Industry News

Strictly Black & White

March 1, 2011

By Larry Brownstein

Mitch Dobrowner had his, as he describes it, Woody Allen moment at Photo LA. In Allen’s movie Annie Hall, upon hearing a pseudo-intellectual discuss filmmakers, Allen breaks the fourth wall and talks to the audience directly. While Dobrowner’s work was being displayed at Photo LA, he overheard a couple discussing one of his photographs and describing the Photoshop work involved in the final composite.

Dobrowner listened with interest and then politely stepped in to set the record straight. He told them that everything they were saying was completely wrong. They looked at him with bewilderment until they noticed his name tag, realizing he was the artist.

This couple wasn’t being snide. There is something unique and intangible about Dobrowner’s landscape images that beg the viewer to question how much of his artistry depends on Photoshop. And you also wonder if such a convergence of light and form has actually ever existed.

But, for the record, Dobrowner is a purist and remains true to the latent image, which refers back to the days of the darkroom where an image, once exposed, was latent. It took proper development and skillful printing to turn a latent image into art. So, though he works digitally, Dobrowner follows a more traditional paradigm. “I come from a traditional film/wet darkroom background and only see imagery in black and white,” he says.

“Color photography seems too realistic to me. It’s great for some, but just not for me. With black and white, I can interpret reality the way I happen to see and feel.” He continues, “My wife, who is a wonderful designer and painter, says I’m colorblind. But I’m not.”

From Start to Finish
Over a two-hour lunch, Dobrowner discusses how he creates these unique images that keep his viewers returning for second or third looks. These hard-to-describe qualities of his work are much more tangible when he details how an image is made from start to finish. His extensive preparations before embarking on a shoot make it clear that he’s not aiming his camera wildly, but instead making careful calculations. Dobrowner shares, “Usually I see an image in my mind before I head out.

I research road systems, weather models, the times the sun rises and sets. And when I get out there I spend time in the environment understanding and connecting with it. I talk to it in my own way.” He continues, “Many of the landscapes I photograph are ancient structures… they have seen and witnessed much. I want my images of them to speak for themselves.”
One such ancient structure is Shiprock (below), a strange rock outcropping in New Mexico that rises from an otherwise utterly flat plateau. “I had seen images of Shiprock before, but never the image I had in my mind. Though I hadn’t seen the formation in person, this rock moved me. I had to see it, so I grabbed my family and traveled 800 miles to the Four Corners.” (The Four Corners is the only place in the United States where four states—Arizona, New Mexico, Utah and Colorado—come together at one place).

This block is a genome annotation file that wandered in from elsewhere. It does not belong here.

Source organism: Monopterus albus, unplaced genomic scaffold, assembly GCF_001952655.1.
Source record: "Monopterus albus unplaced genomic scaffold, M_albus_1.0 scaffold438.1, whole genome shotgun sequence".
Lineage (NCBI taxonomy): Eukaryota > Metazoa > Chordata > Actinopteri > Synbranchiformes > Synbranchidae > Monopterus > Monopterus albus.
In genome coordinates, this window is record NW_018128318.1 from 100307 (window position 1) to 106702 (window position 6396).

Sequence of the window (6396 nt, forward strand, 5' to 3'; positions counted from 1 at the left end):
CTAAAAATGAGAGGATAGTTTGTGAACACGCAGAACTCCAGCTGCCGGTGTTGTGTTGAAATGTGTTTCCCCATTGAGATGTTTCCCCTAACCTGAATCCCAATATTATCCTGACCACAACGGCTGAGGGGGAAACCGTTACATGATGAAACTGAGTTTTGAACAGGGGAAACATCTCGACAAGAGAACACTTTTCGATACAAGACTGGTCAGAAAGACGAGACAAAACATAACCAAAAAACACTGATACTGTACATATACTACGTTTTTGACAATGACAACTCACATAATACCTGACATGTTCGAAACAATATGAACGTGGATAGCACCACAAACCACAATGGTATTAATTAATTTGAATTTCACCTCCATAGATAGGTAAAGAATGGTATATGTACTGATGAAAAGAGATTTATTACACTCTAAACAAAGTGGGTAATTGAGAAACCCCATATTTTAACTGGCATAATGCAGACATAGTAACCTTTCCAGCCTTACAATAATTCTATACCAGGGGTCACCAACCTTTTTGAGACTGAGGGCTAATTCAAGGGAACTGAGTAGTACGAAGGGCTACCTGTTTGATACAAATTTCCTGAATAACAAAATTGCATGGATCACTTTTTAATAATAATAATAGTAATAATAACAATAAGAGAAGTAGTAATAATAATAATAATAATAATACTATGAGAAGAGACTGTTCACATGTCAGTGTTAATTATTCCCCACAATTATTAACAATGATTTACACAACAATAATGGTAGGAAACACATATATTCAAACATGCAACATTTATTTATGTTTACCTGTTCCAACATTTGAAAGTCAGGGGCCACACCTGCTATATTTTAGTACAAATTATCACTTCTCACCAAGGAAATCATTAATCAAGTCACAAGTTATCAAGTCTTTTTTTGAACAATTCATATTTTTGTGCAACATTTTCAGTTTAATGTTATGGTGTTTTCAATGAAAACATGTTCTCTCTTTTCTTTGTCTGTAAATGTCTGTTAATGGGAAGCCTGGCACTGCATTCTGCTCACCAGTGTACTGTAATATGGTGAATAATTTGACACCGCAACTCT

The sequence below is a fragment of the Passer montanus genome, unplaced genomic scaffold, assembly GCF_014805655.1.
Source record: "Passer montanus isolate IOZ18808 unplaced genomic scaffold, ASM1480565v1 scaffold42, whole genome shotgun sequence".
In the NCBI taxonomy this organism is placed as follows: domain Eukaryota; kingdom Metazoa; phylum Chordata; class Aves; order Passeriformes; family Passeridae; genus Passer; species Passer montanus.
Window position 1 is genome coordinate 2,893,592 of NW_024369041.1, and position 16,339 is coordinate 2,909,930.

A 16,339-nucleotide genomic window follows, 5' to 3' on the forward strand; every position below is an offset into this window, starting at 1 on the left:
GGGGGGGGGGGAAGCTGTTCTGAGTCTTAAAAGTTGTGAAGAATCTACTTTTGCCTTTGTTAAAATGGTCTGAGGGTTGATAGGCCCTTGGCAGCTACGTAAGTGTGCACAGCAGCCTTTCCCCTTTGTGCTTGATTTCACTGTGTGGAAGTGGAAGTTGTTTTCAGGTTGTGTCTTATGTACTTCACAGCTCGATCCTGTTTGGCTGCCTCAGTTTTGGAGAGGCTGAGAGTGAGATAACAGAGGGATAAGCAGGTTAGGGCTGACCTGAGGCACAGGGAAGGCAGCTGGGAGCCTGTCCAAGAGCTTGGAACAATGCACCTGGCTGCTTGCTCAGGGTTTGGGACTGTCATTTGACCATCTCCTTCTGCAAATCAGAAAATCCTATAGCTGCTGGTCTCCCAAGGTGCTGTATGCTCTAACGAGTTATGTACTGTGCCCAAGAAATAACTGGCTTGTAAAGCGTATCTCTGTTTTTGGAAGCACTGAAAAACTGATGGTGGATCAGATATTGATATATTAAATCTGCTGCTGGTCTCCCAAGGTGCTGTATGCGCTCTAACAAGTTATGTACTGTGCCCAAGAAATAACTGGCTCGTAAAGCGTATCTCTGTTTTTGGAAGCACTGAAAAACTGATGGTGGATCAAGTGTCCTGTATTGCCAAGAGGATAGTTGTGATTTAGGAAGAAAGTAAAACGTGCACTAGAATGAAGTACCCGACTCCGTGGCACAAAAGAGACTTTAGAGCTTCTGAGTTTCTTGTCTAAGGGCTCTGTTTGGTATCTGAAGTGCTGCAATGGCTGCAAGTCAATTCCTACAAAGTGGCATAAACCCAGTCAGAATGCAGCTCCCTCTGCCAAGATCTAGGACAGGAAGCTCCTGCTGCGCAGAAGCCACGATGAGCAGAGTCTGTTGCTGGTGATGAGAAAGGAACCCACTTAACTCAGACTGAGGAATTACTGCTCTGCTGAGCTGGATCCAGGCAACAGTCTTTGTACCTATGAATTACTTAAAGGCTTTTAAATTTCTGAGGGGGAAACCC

With his family in tow, Dobrowner arrived in Farmington, NM at the end of December, in bitterly cold temperatures. Over the course of a week, he woke up at “ungodly hours,” to drive long distances to arrive at first light, leaving at sundown to catch the last light. Add nasty weather and frostbitten toes to the mix and you’ll get a sense of what Dobrowner puts himself through to capture these elusive images. But he’s ultimately rewarded with exactly what he wants. “The light was awesome: moody and atmospheric. I loved it. Nothing for me is better then standing out in the middle of the desert alone, wind and cold in my face in front of these amazing stone structures.”

The ride from Farmington to Shiprock didn’t prove any easier, as it was snowing then raining, with the temps on his truck registering between 0–12 degrees Fahrenheit. Dragging himself out of bed at 4:30 a.m., Dobrowner’s resolve began to fade. He says, “I remember thinking I was nuts… I kept thinking, ‘Why are you going out again when you could have stayed with your family in a warm bed? You’re an idiot. You’re not going to get anything.’ ” But his resolve returned. “I felt driven as I wanted to capture the image I drove 800 miles from California to get.”
When he finally arrived, Shiprock was hidden behind a wall of clouds.

Then he stepped out of his truck with camera and tripod in hand and promptly sank ankle deep into cold mud. But this didn’t deter him. He says, “For the next three hours I sat in front of Shiprock, not a soul around; and I felt humbled.  I felt connected. It’s these moments that I live for. Experiencing moments like that is what keeps me alive.”

Twenty-year Hiatus
Dobrowner’s first experience with photography came at a time when he was unsure of what direction to take as a technology major in college. He was living in Long Island, NY at the time and his father, knowing Dobrowner needed some direction, handed him his first camera. He took to the camera instantly. Before long, he discovered the work of Ansel Adams and Minor White and suddenly his direction was certain.